Alert fatigue, a situation where CDSS generate such a large number of clinically insignificant alerts that users disregard a high proportion of them, has been identified as the biggest challenge to the widespread adaptation of CAS and CDSS (Kesselheim et al., 2011). In institutions that implement them, alert fatigue is the primary reason for the high proportion of alert overrides by clinicians (Van der Sijs, Aarts, Vulto, & Berg, 2006). In one study, it was noted that a CDSS generated alerts for topical medications with limited systemic absorption, which led clinicians to override >50% of all alerts due to the lack of clinical significance (Kuperman et al., 2007). Another study found an even greater rate of alert overrides due to the presentation of clinically insignificant alerts: 49% to 96% of all alerts (Van der Sijs et al., 2006).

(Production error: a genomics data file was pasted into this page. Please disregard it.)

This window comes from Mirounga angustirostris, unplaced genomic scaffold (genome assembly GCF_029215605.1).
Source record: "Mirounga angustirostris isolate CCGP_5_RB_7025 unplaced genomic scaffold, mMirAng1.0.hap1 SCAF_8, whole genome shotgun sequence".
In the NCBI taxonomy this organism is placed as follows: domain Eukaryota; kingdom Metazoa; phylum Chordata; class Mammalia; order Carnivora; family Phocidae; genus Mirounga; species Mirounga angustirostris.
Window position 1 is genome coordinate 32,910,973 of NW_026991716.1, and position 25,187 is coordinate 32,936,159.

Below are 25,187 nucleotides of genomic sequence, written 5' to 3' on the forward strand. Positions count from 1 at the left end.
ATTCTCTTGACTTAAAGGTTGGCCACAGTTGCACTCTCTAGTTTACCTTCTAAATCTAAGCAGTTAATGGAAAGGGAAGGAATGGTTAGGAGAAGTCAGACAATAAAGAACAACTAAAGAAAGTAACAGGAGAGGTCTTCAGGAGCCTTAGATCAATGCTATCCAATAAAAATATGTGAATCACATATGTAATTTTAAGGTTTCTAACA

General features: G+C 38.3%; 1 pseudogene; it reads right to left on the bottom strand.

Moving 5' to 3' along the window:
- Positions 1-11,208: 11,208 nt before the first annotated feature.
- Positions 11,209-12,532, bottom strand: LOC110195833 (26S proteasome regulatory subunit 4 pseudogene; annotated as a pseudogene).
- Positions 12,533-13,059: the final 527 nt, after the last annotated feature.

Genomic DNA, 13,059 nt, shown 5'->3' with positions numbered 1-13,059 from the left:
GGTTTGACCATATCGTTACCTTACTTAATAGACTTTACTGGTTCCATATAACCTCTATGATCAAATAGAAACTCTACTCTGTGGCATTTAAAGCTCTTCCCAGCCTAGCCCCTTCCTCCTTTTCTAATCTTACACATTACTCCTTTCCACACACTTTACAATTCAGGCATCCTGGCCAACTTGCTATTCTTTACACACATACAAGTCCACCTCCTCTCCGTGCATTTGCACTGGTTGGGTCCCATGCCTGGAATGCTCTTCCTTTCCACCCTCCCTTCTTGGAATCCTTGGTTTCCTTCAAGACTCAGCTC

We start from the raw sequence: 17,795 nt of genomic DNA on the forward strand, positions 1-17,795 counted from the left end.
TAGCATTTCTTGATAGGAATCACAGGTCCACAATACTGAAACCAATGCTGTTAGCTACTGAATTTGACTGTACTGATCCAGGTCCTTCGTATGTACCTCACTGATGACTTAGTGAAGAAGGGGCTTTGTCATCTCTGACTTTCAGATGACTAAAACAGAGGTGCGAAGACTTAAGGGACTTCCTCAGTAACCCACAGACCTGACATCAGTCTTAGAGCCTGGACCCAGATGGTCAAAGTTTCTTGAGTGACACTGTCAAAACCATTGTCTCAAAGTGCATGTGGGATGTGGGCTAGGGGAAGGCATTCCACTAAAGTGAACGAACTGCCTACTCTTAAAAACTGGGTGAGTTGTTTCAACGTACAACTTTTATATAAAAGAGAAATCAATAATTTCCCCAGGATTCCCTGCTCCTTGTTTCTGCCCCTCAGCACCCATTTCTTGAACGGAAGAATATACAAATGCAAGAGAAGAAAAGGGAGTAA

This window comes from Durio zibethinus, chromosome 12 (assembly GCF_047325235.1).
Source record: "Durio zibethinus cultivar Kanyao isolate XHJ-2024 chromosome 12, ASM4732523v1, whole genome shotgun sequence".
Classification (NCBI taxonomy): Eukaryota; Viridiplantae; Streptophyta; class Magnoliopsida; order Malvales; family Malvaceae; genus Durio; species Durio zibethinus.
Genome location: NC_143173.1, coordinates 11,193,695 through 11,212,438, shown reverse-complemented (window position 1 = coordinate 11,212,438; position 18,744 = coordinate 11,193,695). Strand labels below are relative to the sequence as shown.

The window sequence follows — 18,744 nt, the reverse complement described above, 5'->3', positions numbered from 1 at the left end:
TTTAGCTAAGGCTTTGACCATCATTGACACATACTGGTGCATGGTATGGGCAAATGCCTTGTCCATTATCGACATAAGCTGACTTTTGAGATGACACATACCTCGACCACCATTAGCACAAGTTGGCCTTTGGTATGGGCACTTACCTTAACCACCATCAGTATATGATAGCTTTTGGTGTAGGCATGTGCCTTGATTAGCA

At the University of California San Francisco (UCSF) Medical Center, a clinical decision support tool was noted to generate pop-up alerts for pharmacists for approximately 50% of all medication orders (Wachter, 2017). A 2011 study at the same institution found that approximately 2,507,822 monthly intensive care unit alerts were generated at UCSF Medical Center, a majority of which were false. As a result, clinicians routinely disregarded or overrode alerts, leading to patient deaths in some cases. The threat to patient safety posed by habitual override or disregard of clinical alerts is not unique to UCSF Medical Center. Between 2005 and 2010, alert fatigue led to approximately 216 deaths in the United States (Wachter, 2017).

Strategies for eliminating alert fatigue include enhancing the specificity of alerts by designing clinical decision tools that generate fewer alerts and tailoring them to specific practice settings and user groups (Kesselheim et al., 2011). This enhancement would significantly decrease the number of insignificant alerts and result in fewer overrides, which could potentially eliminate inadvertent overrides of clinically significant alerts.